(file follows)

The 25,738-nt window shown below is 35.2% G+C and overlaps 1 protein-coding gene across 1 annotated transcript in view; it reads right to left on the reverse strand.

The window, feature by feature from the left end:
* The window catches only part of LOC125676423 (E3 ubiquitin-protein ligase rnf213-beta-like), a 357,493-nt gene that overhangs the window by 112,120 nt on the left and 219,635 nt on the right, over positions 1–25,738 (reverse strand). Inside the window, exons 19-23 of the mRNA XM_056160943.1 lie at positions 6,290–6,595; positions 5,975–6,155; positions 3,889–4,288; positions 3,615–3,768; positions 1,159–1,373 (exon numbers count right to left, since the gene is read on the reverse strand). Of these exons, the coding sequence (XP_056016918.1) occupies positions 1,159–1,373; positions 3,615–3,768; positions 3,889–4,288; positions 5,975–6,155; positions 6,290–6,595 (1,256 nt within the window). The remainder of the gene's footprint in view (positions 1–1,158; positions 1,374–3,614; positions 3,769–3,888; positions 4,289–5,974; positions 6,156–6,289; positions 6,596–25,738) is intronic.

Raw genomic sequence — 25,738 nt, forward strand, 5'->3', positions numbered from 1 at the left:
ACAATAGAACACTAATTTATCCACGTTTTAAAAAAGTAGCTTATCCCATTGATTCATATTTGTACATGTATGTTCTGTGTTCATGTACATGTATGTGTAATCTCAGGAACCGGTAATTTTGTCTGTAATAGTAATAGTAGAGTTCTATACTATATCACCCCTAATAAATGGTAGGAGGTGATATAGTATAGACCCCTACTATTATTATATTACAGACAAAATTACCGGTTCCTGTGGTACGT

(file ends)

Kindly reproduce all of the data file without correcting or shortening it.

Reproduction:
The 25,738-nt window shown below is 35.2% G+C and overlaps 1 protein-coding gene across 1 annotated transcript in view; it reads right to left on the reverse strand.

The window, feature by feature from the left end:
* The window catches only part of LOC125676423 (E3 ubiquitin-protein ligase rnf213-beta-like), a 357,493-nt gene that overhangs the window by 112,120 nt on the left and 219,635 nt on the right, over positions 1–25,738 (reverse strand). Inside the window, exons 19-23 of the mRNA XM_056160943.1 lie at positions 6,290–6,595; positions 5,975–6,155; positions 3,889–4,288; positions 3,615–3,768; positions 1,159–1,373 (exon numbers count right to left, since the gene is read on the reverse strand). Of these exons, the coding sequence (XP_056016918.1) occupies positions 1,159–1,373; positions 3,615–3,768; positions 3,889–4,288; positions 5,975–6,155; positions 6,290–6,595 (1,256 nt within the window). The remainder of the gene's footprint in view (positions 1–1,158; positions 1,374–3,614; positions 3,769–3,888; positions 4,289–5,974; positions 6,156–6,289; positions 6,596–25,738) is intronic.

Raw genomic sequence — 25,738 nt, forward strand, 5'->3', positions numbered from 1 at the left:
ACAATAGAACACTAATTTATCCACGTTTTAAAAAAGTAGCTTATCCCATTGATTCATATTTGTACATGTATGTTCTGTGTTCATGTACATGTATGTGTAATCTCAGGAACCGGTAATTTTGTCTGTAATAGTAATAGTAGAGTTCTATACTATATCACCCCTAATAAATGGTAGGAGGTGATATAGTATAGACCCCTACTATTATTATATTACAGACAAAATTACCGGTTCCTGTGGTACGT